Footnotes

[1] Fidelma Ashe, ‘Gendering War and Peace: Militarized Masculinities in Northern Ireland’, Men and Masculinities, vol.15 no.3 (2012), p.236.

[2] Lorna Stevens, Pauline Maclaran, and Stephen Brown, ‘Gender, Nationality and Cultural Representation of Ireland: An Irish Woman’s Place?’, European Journal of Women’s Studies, vol.7 (2000), p.409.

[3] Aidan Beatty, Masculinity and Power in Irish Nationalism, 1884-1938 (Palgrave London, 2016), p.4.

[4] Stevens, Maclaran, and Brown, ‘An Irish Woman’s Place?’, p.408.

[5] Maryna Romanets, ‘Denegerating the Myth of Transhistorical Masculinity: Nuala Ní Dhomhnaill’s Cú Chulainn Cycle’, Nordic Irish Studies, vol.2 (2003), p.57.

[6] Ibid., p.58.

[7] Ibid., p.58.

[8] Tracey Teets Schwarze, ‘”Do you call that a man ?”: The culture of anxious masculinity in Joyce’s “Ulysses”’, European Joyce Studies, vol.10 (2001), p.121.

[9] Ibid., p.121; Martin Francis, ‘The Domestication of the Male? Recent Research on Nineteenth- and Twentieth-Century British Masculinity’, The Historical Journal, vol.45 no.3 (2002), p.651; Sikata Banerjee, Muscular Nationalism: Gender, Violence, and Empire in India and Ireland, 1914-2004 (New York, 2012), p.7.

[10] Beatty, Masculinity and Power in Irish Nationalism, p.6.

[11] Romanets, ‘Denegerating the Myth of Transhistorical Masculinity’, p.58.

[12] Stevens, Maclaran, and Brown, ‘An Irish Woman’s Place?’, p.409.

[13] The Proclamation of the Irish Republic, 24 April 1916, accessible from: https://cain.ulster.ac.uk/issues/politics/docs/pir24416.htm [Accessed 15 September 2020].

[14] Romanets, ‘Denegerating the Myth of Transhistorical Masculinity’, p.58.

[15] Stevens, Maclaran, and Brown, ‘An Irish Woman’s Place?’, p.409.

[16] Michael Böss, ‘Country of Light: The Personal Nation of Patrick Pearse’, Irish University Review, vol.30 no.2 (2000), p.272.

[17] Stevens, Maclaran, and Brown, ‘An Irish Woman’s Place?’, p.409.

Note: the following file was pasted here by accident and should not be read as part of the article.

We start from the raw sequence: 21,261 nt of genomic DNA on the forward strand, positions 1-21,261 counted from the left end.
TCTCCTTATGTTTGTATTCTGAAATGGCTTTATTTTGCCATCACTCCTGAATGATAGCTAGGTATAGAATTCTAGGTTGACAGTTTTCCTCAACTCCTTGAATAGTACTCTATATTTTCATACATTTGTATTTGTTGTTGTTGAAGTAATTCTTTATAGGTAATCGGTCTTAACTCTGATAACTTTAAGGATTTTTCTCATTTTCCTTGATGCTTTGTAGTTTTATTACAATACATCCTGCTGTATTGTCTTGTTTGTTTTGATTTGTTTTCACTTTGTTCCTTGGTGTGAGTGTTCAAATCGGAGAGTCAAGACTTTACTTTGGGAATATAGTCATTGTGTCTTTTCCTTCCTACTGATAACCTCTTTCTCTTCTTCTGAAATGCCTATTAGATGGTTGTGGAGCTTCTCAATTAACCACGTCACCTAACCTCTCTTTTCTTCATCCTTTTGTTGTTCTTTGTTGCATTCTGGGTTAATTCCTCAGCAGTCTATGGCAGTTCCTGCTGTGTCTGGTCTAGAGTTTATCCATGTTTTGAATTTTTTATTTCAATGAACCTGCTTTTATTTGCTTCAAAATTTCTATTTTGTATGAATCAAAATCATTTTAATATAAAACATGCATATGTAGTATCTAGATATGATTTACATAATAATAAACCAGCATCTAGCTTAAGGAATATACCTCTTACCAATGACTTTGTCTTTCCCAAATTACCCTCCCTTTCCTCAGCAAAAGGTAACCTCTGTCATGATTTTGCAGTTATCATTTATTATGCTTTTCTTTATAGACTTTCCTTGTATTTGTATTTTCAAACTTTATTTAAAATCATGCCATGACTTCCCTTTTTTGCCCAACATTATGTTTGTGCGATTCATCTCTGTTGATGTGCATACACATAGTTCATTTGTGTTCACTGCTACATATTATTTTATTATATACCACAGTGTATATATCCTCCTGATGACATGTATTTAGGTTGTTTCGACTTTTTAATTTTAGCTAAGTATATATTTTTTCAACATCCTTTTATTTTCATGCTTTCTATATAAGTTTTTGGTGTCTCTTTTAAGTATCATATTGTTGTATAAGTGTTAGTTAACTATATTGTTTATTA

Bibliography

Ashe, Fidelma, ‘Gendering War and Peace: Militarized Masculinities in Northern Ireland’, Men and Masculinities, vol.15 no.3 (2012), pp.230-248.

Banerjee, Sikata, Muscular Nationalism: Gender, Violence, and Empire in India and Ireland, 1914-2004 (New York, 2012).

Beatty, Aidan, Masculinity and Power in Irish Nationalism, 1884-1938 (Palgrave London, 2016).

Böss, Michael, ‘Country of Light: The Personal Nation of Patrick Pearse’, Irish University Review, vol.30 no.2 (2000), pp.272-288.

Francis, Martin, ‘The Domestication of the Male? Recent Research on Nineteenth- and Twentieth-Century British Masculinity’, The Historical Journal, vol.45 no.3 (2002), pp.637-652.

Gosine, Andil, ‘Marginalization Myths and the Complexity of “Men”: Engaging Critical Conversations about Irish and Caribbean Masculinities’, Men and Masculinities, vol.9 no.3 (2007), pp.337-357.

Morgan, Eileen, ‘Ireland’s Lost Action Hero: “Michael Collins”, a Secret History of Irish Masculinity’, New Hibernia Review, vol.2 no.1 (1998), pp.26-42.

O’Connor, Pat, ‘Ireland: A Man’s World?’, The Economic and Social Review, vol.31 no.1 (2000), pp.81-102.

Romanets, Maryna, ‘Degenerating the Myth of Transhistorical Masculinity: Nuala Ní Dhomhnaill’s Cú Chulainn Cycle’, Nordic Irish Studies, vol.2 (2003), pp.57-74.

Spike Peterson, V., ‘Political Identities/Nationalism as Heterosexism’, International Feminist Journal of Politics, vol.1 no.1 (1999), pp.34-65.

Stevens, Lorna, Stephen Brown, and Pauline Maclaran, ‘Gender, Nationality and Cultural Representations of Ireland: An Irish Woman’s Place?’, European Journal of Women’s Studies, vol.7 (2000), pp.405-421.

Teets Schwarze, Tracey, ‘”Do you call that a man?”: The culture of anxious masculinity in Joyce’s Ulysses‘, European Joyce Studies, vol.10 (2001), pp.113-135.

The Proclamation of the Irish Republic, 24 April 1916, accessible from: https://cain.ulster.ac.uk/issues/politics/docs/pir24416.htm [Accessed 15 September 2020].